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Market Selling Will Resume Today After Dead Cat Bounce

Posted by Pete Stolcers on May 15

Posted 9:30 AM ET – Yesterday the market tried to recover some of the hefty losses from Monday. The market gapped higher and the bid was steady for most of the day. Sellers surfaced late in the day and stocks closed on a whimper. This morning the S&P 500 is down more than 16 points before the open. Trade wars and global economic uncertainty are shaking investor confidence.

China and the US imposed new tariffs and the rhetoric has been inflammatory. Analysts were expecting a trade deal last week and the negotiations have stalled. Yesterday Trump said that he still believes a deal is possible and he plans to meet with Xi during the G20 meeting in June. This news sparked a small round of buying Tuesday.

I mentioned in my comments yesterday that global economic conditions were much more important than a trade deal. All of the focus has been on the US/China negotiations and the decline in global economic activity has almost gone unnoticed. China launched a massive fiscal and monetary stimulus program a year ago and an economic rebound was expected. Activity increased in March and analysts predicted that the lows were in. Unfortunately for China, April’s numbers were soft and that trend continued in May. A trade deal with the US will slow this trend, but it won’t stop it.

This morning China reported that industrial production rose 5.4%. That was less than the 6.4% that was expected and it matches November’s number (the lowest level since the financial crisis 10 years ago). Retail sales increased 7.2% year-over-year and that was the weakest pace since 2003. Fiscal and monetary stimulus during the last year is not bearing fruit.

Germany rejoiced that Q1 GDP grew a dismal .4%. That number was released overnight and it was better than expected. Japan’s Q1 GDP is on par with Germany’s miserable results.

This morning we learned that US retail sales declined .2% when an increase of .4% was expected. Investors seem willing to hold stocks as long as domestic economic releases are stable. Sooner or later the US will be impacted by the weak global backdrop.

Earnings season is winding down and the results were good. Stock valuations are near the upper end of the range and the market could not generate a sustained rally through the all-time high.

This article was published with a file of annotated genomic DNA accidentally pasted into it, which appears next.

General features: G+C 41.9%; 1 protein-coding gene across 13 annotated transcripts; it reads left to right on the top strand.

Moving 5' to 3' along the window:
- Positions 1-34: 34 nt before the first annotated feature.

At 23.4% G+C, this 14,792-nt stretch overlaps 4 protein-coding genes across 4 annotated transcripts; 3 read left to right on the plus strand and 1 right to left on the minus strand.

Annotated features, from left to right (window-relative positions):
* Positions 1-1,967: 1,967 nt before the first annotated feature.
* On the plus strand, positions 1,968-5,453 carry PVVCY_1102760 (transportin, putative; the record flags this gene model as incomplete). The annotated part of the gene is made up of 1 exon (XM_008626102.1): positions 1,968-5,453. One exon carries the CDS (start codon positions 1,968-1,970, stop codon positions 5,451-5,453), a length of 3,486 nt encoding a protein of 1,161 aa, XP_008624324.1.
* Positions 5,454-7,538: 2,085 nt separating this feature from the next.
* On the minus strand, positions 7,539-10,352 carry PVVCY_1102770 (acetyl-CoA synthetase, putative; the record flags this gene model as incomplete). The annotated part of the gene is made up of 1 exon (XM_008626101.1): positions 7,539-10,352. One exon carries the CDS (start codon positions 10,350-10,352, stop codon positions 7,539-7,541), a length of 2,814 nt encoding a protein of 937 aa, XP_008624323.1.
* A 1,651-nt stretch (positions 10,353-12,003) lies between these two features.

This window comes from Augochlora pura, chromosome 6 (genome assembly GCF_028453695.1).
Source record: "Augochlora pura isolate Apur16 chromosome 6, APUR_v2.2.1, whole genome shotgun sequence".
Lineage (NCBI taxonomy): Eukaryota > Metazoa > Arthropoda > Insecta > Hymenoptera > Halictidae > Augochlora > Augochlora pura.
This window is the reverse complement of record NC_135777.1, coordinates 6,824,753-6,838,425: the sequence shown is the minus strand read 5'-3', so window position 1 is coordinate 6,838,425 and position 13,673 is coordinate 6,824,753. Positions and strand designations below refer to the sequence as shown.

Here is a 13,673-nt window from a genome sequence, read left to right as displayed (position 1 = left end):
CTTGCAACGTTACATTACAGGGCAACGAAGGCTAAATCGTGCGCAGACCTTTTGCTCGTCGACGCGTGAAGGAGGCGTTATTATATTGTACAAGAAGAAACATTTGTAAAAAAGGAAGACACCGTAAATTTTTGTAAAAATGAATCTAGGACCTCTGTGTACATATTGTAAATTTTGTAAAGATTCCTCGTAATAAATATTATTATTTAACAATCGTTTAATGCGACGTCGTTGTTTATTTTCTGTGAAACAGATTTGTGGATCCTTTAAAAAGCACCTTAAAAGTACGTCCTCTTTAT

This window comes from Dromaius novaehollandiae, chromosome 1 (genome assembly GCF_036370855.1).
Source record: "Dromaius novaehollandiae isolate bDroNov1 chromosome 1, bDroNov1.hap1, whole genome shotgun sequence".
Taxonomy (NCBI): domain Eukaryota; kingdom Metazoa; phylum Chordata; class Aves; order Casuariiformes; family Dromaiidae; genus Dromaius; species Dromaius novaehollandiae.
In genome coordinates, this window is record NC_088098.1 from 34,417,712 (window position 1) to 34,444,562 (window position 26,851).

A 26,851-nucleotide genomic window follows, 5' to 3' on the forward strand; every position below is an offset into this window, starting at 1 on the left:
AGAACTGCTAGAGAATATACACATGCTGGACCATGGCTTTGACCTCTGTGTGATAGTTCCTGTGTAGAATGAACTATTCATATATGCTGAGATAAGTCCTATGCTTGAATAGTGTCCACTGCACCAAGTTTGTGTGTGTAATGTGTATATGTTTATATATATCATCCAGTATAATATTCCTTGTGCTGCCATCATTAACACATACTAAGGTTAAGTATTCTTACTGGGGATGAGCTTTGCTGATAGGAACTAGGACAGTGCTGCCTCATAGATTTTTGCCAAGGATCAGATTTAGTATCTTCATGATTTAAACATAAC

The Fed is dovish because global risks are increasing.

Swing traders should remain sidelined. I believe the 200-day moving average will be tested very soon. We are not likely to breakthrough on the first attempt and we can expect a couple of bounces off of that level. The overnight news was not good, but it was not devastating. We need to see if US/China trade negotiations improve in the next few weeks. Both sides were negotiating the final 10% of a trade deal (implementation and enforcement) and we need to see if relations improve. If the market rallies on a trade deal and if global conditions continue to deteriorate an excellent shorting opportunity will surface. The market has been in a very strong uptrend this year and it will be hard to turn. Consequently, we don’t want to short the first dip.

Day traders are much more nimble and this is a good shorting opportunity. Yesterday’s move was a “dead cat bounce”. The selling momentum has increased in the last two hours. The S&P 500 was down six points when I turned on my computer screen and it has dropped an additional 12 points in the last two hours (pre-open). Support is the low from Monday and resistance is the high from yesterday. I believe that we will challenge the 200-day moving average in the next week. Yesterday I suggested running an early search to find relative weakness. It was easy to spot since the market gapped higher. Those stocks will be prime candidates this morning. We use Option Stalker searches to find these stocks.

The selling momentum this morning has been picking up. Short weak stocks on the open.
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